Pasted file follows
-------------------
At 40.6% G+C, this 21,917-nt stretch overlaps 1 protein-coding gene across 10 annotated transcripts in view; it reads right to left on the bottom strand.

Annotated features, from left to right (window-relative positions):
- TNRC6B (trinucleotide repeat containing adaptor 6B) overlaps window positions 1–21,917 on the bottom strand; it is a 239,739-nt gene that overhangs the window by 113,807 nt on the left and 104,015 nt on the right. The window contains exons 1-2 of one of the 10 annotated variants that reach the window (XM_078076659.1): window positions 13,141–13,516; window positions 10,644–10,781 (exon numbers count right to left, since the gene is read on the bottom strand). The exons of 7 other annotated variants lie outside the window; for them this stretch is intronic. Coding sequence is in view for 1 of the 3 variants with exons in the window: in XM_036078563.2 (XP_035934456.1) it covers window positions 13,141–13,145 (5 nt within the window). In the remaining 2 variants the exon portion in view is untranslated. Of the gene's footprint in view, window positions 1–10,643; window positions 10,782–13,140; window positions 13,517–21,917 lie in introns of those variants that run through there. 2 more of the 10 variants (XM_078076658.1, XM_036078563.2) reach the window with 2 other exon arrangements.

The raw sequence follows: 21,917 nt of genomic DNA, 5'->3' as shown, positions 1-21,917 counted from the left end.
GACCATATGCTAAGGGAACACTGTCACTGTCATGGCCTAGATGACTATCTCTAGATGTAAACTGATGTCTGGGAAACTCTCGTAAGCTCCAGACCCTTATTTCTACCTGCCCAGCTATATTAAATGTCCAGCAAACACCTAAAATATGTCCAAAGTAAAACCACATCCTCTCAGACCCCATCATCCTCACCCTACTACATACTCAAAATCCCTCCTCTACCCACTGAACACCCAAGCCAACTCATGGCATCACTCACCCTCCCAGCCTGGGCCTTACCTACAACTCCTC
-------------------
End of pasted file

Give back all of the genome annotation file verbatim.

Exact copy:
At 40.6% G+C, this 21,917-nt stretch overlaps 1 protein-coding gene across 10 annotated transcripts in view; it reads right to left on the bottom strand.

Annotated features, from left to right (window-relative positions):
- TNRC6B (trinucleotide repeat containing adaptor 6B) overlaps window positions 1–21,917 on the bottom strand; it is a 239,739-nt gene that overhangs the window by 113,807 nt on the left and 104,015 nt on the right. The window contains exons 1-2 of one of the 10 annotated variants that reach the window (XM_078076659.1): window positions 13,141–13,516; window positions 10,644–10,781 (exon numbers count right to left, since the gene is read on the bottom strand). The exons of 7 other annotated variants lie outside the window; for them this stretch is intronic. Coding sequence is in view for 1 of the 3 variants with exons in the window: in XM_036078563.2 (XP_035934456.1) it covers window positions 13,141–13,145 (5 nt within the window). In the remaining 2 variants the exon portion in view is untranslated. Of the gene's footprint in view, window positions 1–10,643; window positions 10,782–13,140; window positions 13,517–21,917 lie in introns of those variants that run through there. 2 more of the 10 variants (XM_078076658.1, XM_036078563.2) reach the window with 2 other exon arrangements.

The raw sequence follows: 21,917 nt of genomic DNA, 5'->3' as shown, positions 1-21,917 counted from the left end.
GACCATATGCTAAGGGAACACTGTCACTGTCATGGCCTAGATGACTATCTCTAGATGTAAACTGATGTCTGGGAAACTCTCGTAAGCTCCAGACCCTTATTTCTACCTGCCCAGCTATATTAAATGTCCAGCAAACACCTAAAATATGTCCAAAGTAAAACCACATCCTCTCAGACCCCATCATCCTCACCCTACTACATACTCAAAATCCCTCCTCTACCCACTGAACACCCAAGCCAACTCATGGCATCACTCACCCTCCCAGCCTGGGCCTTACCTACAACTCCTC